Reliability and Reproducibility of Absolute Myocardial Blood Flow: Does It Depend on the PET/CT Technology, the Vasodilator, and/or the Software?

Abstract

Purpose of Review

The COURAGE and ISCHEMIA trials showed no reduced mortality after revascularization compared to medical treatment. Is this lack of benefit due to revascularization having no benefit regardless of CAD severity or to suboptimal patient selection due to non-quantitative cardiac imaging?

Recent Findings

Comprehensive, integrated, myocardial perfusion quantified by regional pixel distribution of coronary flow capacity (CFC) is the final common expression of objective CAD severity for which revascularization reduces mortality. Current lack of revascularization benefit derives from narrow thinking focused on measuring one isolated aspect of coronary characteristics, such as angiogram stenosis, its fractional flow reserve (FFR), anatomic FFR simulations, relative stress imaging, absolute stress ml/min/g or coronary flow reserve (CFR) alone, or even more narrowly on global CFR or fixed regions of interest in assumed coronary artery distributions, or in arbitrary 17 segments on bull’s-eye displays, rather than regional pixel distribution of perfusion metrics as they actually are in an individual.

Summary

Comprehensive integration of all quantitative perfusion metrics per regional pixel into coronary flow capacity guides artery-specific interventions for reduced mortality in non-acute CAD but requires addressing the methodologic questions in the title.

Introduction: Convenience Methodology or Clinical Coronary Physiology?

The assigned title questions focus on methodology that requires reviewing several broader issues as the basis for technical, data-driven answers.

Cardiology thinking in non-acute CAD is dominated by methodology for measuring one isolated aspect of coronary anatomy or physiology, such as angiogram stenosis, its fractional flow reserve (FFR), anatomic FFR simulations, relative stress imaging, or coronary flow reserve (CFR). For even the few centers quantifying myocardial perfusion, this narrow methodology orientation focuses simplistically on coronary flow reserve (CFR) or stress perfusion alone or more narrowly on global CFR in assumed fixed regions of interest of the three major coronary artery distributions or in assumed 17 arbitrary bull’s-eye segments in which perfusion is measured as opposed to actual arterial distributions as they are in an individual.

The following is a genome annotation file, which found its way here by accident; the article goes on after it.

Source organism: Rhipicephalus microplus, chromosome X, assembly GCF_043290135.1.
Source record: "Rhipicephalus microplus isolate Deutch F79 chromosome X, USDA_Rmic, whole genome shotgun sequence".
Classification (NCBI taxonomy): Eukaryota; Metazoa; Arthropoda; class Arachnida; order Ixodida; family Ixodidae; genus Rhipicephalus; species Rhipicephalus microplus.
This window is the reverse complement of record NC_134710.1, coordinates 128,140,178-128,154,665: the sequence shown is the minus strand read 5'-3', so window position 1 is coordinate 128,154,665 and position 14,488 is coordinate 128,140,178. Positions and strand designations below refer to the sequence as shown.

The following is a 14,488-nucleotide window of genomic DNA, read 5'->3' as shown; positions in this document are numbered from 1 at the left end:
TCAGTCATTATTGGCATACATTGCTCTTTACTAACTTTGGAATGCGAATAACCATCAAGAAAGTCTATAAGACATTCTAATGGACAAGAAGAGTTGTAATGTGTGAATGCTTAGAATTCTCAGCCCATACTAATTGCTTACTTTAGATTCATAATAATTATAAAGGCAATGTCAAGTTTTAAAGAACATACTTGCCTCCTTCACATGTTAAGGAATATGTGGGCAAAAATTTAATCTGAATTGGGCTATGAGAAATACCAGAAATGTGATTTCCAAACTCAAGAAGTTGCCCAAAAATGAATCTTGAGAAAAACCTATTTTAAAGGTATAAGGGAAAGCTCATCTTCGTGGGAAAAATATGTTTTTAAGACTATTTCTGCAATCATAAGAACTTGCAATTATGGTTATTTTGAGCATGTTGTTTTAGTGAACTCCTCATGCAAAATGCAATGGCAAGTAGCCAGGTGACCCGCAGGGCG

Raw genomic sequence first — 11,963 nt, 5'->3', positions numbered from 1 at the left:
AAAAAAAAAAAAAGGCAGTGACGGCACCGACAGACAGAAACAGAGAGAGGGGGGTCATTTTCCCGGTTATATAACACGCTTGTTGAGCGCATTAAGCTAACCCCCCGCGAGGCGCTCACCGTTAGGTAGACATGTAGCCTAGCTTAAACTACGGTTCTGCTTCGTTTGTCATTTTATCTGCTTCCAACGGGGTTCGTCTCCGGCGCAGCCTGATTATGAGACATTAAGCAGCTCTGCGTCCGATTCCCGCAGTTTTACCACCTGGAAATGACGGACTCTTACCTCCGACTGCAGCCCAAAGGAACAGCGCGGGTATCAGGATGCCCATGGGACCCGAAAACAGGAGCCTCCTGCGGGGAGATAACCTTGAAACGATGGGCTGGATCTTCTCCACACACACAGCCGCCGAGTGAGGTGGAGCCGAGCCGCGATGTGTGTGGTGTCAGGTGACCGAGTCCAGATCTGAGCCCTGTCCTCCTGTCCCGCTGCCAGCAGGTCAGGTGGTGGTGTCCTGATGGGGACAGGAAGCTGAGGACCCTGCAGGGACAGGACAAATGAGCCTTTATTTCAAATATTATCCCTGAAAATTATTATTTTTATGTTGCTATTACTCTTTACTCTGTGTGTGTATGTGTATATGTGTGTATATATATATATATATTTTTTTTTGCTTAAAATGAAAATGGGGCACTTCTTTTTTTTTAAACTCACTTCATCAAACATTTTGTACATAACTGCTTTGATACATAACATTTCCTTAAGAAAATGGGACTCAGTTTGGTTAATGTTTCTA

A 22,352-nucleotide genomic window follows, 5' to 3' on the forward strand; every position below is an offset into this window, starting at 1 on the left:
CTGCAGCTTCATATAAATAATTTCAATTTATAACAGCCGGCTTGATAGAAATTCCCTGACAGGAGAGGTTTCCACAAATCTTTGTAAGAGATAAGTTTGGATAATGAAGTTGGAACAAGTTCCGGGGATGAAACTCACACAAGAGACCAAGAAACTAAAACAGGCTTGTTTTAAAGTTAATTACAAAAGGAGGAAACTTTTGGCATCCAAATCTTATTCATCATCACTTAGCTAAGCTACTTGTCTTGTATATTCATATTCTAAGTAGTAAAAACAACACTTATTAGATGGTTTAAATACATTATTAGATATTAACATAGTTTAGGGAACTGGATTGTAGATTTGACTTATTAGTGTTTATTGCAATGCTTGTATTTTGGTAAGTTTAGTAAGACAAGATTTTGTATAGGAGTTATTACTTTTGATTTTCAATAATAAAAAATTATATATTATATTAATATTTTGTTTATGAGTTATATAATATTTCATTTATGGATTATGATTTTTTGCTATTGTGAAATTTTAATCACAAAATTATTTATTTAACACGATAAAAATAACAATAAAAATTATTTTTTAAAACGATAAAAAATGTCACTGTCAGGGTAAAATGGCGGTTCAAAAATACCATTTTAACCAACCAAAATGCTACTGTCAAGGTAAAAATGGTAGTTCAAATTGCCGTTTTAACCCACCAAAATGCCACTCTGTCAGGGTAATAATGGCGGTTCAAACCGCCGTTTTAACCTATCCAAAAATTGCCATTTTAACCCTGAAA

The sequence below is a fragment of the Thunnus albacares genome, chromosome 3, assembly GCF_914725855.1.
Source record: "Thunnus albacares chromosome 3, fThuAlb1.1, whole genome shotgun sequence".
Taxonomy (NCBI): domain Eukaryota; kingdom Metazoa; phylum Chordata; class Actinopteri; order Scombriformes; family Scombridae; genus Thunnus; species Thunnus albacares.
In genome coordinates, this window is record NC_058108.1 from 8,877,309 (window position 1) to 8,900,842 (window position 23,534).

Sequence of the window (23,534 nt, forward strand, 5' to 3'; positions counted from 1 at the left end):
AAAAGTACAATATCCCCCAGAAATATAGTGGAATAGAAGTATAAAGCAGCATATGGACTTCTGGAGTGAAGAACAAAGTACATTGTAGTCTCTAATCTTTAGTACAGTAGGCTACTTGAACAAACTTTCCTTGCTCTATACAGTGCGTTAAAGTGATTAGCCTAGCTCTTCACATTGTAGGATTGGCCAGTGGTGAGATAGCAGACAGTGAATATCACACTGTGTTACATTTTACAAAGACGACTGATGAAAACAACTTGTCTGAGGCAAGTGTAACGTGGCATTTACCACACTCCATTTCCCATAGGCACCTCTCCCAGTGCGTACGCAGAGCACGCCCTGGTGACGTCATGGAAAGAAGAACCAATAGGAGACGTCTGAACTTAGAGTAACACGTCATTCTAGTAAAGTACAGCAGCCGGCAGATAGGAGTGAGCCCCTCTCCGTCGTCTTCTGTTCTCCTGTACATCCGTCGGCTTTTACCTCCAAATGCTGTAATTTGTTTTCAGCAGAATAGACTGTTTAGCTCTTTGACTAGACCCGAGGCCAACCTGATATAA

Faced with complexity, cardiology focuses on a simplifying single measurement rather than a simple, easily understood comprehensive integrated display of complex physiologic data determining outcomes. Nature’s integrated coronary physiology [1, 2, 3•, 4•, 5•] evolving for survival over millions of years does not correspond to or care about narrow views of a single measurement by any methodology. Since quantifying myocardial perfusion is essential for guiding interventions [1, 2, 3•, 4•, 5•, 6••, 7••, 8], this overview summarizes a data-driven definite hierarchy of clinical relevance or value for global and regional stress ml/min/g, CFR, and their combination per pixel as coronary flow capacity (CFC) from outcomes backwards to specific technology relevant to those outcomes for answering the title questions.

Start with Outcomes, Work Backwards to Technology

Therefore, answers to the title questions start with clinical purpose, reporting, and outcomes of comprehensive integrated absolute myocardial perfusion and working backwards to define the conceptual and technical requirements for achieving optimal outcomes. These requirements are based on 50 years of the senior author developing invasive and non-invasive quantification of physiologic coronary function. This search began before cardiac PET existed, evolved through critical experimental and clinical analysis of stenosis on coronary angiograms and pressure-flow equations [2, 3•], to experimental and clinical pharmacologic stress imaging [8] to routine diagnostic quantitative myocardial perfusion by positron emission tomography (PET) [1, 2, 3•, 4•, 5•, 6••, 7••, 8] as the final common expression of upstream epicardial pressure-flow pathophysiology.

Understanding quantitative myocardial perfusion requires a sustained, objective, self-criticism of cardiac positron emission tomography (PET) for errors or systematic flaws compromising optimal patient outcomes. Coronary flow reserve (CFR) and fractional flow reserve (FFR) derived from these original pressure-flow equations are now common in cardiology with PET universally accepted as the reference standard for quantitative myocardial perfusion in textbooks [2, 3•].

However, both CFR and FFR are currently somewhat mis-viewed as stand-alone methodologic endpoints or gold standards rather than recognized as one limited facet of the larger integrated comprehensive coronary behavior determining patient outcomes. Moreover, in current practice, both are profoundly flawed by failure to integrate absolute rest-stress flow, CFR, and their combination as coronary flow capacity (CFC) per regional pixel quantifying size-severity of abnormalities in arterial distributions as they actually are. As currently commonly used, both also fail to identify or quantify widespread reduced subendocardial perfusion during stress, with or without angina, due to diffuse CAD with or without focal stenosis [5•] as the physiologic equivalent of widespread coronary atherosclerosis by IVUS or coronary calcium. Cardiac PET as currently commonly used also has a number of technical but fixable limitations addressed here in response to the title questions.